Gulp With G
An Emergent Literacy Lesson
Rationale: This lesson will help children identify hard /g/, the phoneme represented by F. Students will learn to recognize /g/ in spoken words by learning a meaningful representation (gulping water) and the letter symbol G, practice finding /f/ in words, and apply phoneme awareness with /g/ in phonetic cue reading by distinguishing rhyming words from beginning words.
Materials: primary paper and pencil; chart with Gary was glad to play games with grandmother's green garden; word cards with GLUE, GOOD, HOOD, DOING, GOING; assessment worksheet identifying pictures with /g/(URL below).
1. Say: English is made up of different letters that make all different kinds of sounds. The symbol G makes two different sounds. There is the hard /g/ sound, as heard in guh and the soft /g/ sound that sounds like juh. You can tell the difference by the way your mouth moves. We spell hard /g/ with G. G looks like a big drop of water, and we gulp down water.
2. Let's pretend we are gulping water, /g/, /g/, /g/. [Pretend to gulp water.] Notice where your tongue is. (Back of it is pressed to the top of your mouth and the front is pressed to the bottom, kind of closing your throat off.)
3. Let me show you how to find /g/ in the word long. I'm going to say long very, very slowly and stretch out all the different sounds. Lllll-ooooo-nnnn-gggg. I can feel my tongue pressing the roof of my mouth back there in the back. You say it. Can you feel it? Where?
4. Let's say a tongue twister. [Refer to chart]. "Gary was glad to play games with grandmother's green garden." Everybody say it three times together. Now say it again but this time very slowly and stretch out the /g/ at the beginning of each word. "/G/ary was /g/lad to play /g/ames in his /g/randmother's /g/reen /g/arden."
5. [Have students take out primary paper and pencil]. We use G to spell /g/. Capital G looks like a drop of water. Let's write lowercase g. This also looks like a droplet! Start just below the middle dotted line, make a little c, come all the way back up to the dotted line, and then drop all the way down into the ditch and make a tail. I want to see everybody's g. After I check it off, I want you to make 9 more just like it.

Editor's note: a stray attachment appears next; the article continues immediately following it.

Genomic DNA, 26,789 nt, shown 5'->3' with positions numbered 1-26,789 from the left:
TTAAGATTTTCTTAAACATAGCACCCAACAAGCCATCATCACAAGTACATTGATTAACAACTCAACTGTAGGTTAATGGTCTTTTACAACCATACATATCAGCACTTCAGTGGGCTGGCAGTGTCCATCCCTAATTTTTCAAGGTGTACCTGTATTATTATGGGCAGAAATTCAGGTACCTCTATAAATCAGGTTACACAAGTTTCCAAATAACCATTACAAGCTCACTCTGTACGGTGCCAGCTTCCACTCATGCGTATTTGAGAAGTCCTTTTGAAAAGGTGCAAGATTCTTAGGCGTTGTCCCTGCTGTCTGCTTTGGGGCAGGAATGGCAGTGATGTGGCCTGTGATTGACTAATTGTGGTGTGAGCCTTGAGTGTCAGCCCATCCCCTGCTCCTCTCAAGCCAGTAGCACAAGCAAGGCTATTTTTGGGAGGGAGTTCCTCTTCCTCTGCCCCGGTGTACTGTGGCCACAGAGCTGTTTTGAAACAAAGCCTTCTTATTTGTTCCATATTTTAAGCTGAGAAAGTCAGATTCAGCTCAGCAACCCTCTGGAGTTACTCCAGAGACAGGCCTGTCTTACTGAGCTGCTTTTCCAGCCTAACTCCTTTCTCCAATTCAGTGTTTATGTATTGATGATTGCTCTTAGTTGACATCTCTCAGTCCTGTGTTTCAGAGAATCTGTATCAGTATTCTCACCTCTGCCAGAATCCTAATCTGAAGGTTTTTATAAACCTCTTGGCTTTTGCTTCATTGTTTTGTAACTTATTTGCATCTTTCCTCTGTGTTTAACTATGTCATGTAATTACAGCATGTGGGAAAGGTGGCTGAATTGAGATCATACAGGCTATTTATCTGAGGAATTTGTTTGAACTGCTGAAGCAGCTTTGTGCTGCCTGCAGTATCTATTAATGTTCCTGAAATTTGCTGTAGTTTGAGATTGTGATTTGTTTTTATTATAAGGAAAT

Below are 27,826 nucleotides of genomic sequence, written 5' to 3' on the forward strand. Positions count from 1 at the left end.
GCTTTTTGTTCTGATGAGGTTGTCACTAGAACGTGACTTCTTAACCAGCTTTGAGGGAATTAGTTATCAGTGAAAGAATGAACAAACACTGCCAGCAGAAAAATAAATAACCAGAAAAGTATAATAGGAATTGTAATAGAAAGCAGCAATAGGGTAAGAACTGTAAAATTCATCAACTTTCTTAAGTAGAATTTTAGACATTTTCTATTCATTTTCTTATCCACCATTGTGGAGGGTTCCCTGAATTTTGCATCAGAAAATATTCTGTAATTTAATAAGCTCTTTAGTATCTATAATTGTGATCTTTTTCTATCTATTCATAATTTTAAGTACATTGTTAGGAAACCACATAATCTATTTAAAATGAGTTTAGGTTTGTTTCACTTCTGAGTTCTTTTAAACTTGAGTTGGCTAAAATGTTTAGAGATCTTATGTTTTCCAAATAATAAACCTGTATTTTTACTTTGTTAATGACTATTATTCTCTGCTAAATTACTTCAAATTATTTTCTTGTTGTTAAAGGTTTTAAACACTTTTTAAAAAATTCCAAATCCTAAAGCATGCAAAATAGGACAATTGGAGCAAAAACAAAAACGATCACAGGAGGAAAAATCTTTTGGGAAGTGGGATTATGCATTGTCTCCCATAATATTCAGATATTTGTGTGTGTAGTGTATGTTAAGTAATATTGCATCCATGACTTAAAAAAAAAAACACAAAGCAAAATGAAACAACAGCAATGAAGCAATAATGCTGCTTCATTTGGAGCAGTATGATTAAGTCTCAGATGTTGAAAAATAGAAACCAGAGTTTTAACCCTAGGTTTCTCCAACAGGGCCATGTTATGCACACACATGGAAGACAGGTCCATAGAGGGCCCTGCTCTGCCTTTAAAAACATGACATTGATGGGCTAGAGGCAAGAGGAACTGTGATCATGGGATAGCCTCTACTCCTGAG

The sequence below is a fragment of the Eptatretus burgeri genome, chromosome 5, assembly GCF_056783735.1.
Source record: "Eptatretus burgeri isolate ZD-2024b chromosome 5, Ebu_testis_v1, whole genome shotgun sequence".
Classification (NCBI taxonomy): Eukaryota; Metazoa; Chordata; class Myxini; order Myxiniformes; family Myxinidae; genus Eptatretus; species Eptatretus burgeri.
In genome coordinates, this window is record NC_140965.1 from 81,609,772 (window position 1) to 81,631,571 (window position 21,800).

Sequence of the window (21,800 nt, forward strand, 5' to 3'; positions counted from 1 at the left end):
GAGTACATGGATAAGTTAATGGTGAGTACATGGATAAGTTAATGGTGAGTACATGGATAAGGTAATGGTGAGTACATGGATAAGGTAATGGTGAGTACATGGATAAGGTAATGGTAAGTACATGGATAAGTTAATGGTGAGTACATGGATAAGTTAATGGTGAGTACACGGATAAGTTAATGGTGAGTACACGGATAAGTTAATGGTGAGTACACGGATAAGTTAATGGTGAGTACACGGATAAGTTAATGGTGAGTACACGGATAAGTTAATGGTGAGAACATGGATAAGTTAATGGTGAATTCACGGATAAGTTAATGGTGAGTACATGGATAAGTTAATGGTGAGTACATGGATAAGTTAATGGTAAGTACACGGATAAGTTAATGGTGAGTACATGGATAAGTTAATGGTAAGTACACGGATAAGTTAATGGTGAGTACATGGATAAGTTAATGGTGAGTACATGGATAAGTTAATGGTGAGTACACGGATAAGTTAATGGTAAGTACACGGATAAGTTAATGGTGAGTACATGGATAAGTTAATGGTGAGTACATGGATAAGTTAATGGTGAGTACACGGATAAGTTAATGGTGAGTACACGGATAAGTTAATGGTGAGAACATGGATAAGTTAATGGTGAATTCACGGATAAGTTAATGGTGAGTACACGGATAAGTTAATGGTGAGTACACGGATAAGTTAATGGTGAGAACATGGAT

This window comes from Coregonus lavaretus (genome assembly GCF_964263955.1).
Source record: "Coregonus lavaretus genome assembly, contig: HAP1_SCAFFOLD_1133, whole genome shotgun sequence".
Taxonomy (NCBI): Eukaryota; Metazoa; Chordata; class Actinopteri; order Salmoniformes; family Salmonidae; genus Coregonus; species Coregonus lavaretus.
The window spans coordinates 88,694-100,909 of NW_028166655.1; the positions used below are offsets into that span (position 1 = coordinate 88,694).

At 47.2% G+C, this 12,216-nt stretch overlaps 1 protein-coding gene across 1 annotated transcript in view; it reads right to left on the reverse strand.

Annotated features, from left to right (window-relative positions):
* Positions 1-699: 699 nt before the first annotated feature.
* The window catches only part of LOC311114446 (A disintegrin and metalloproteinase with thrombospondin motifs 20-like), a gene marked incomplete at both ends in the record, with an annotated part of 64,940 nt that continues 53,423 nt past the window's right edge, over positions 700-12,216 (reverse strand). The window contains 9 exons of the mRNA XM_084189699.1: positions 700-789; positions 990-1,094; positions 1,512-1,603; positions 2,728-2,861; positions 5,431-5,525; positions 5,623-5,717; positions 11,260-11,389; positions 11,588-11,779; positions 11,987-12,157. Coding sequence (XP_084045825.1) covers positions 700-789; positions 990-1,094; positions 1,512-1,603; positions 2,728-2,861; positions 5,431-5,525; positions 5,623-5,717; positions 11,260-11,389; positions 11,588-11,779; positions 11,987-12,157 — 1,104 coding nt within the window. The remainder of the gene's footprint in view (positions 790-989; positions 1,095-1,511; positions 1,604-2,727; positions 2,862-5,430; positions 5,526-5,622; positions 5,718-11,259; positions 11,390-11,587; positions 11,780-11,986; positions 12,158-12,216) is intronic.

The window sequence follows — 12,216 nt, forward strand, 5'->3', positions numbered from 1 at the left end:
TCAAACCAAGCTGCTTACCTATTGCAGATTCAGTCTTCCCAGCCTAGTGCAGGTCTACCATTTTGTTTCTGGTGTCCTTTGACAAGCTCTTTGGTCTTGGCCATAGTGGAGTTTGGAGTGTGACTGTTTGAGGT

6. Call on students to answer and tell how they knew: Do you hear /g/ in gum or dumb? Do you hear /g/ in hood or good? Great or state? Let's see if you can spot the /g/ mouth move in some words. Gargle if you hear /g/: the, goat, gave, me, peanuts, flowers, and, chocolate.
7. Say: "Let's look at an alphabet book! Lois Ehlert tells us about all kinds of different foods that start with each letter. Look on page 9 at and draw out /g/. Ask children if they can think of other foods that start with /g/. Then have the students write the food on their primary paper and draw a picture of it. Share the work within the group.
8. Show GONE and model how to decide if it is gone or done. G tells me to gargle, /g/, so this word is ggg-gone, gone. Now you try some: GO: go or no? GLOW: glow or flow? GLEE: glee or bee? GAIN: gain or pain?
9. Assessment: Distribute the worksheet. Students are to say the name of each word out loud and listen for the hard /g/ sound, color the pictures, and then trace the upper and lowercase G's at the bottom of the page.
Timberly Farley, Pretty Pig Penelope's Picnic.
Assessment worksheet: http://www.kidzone.ws/prek_wrksht/learning-letters/g.htm
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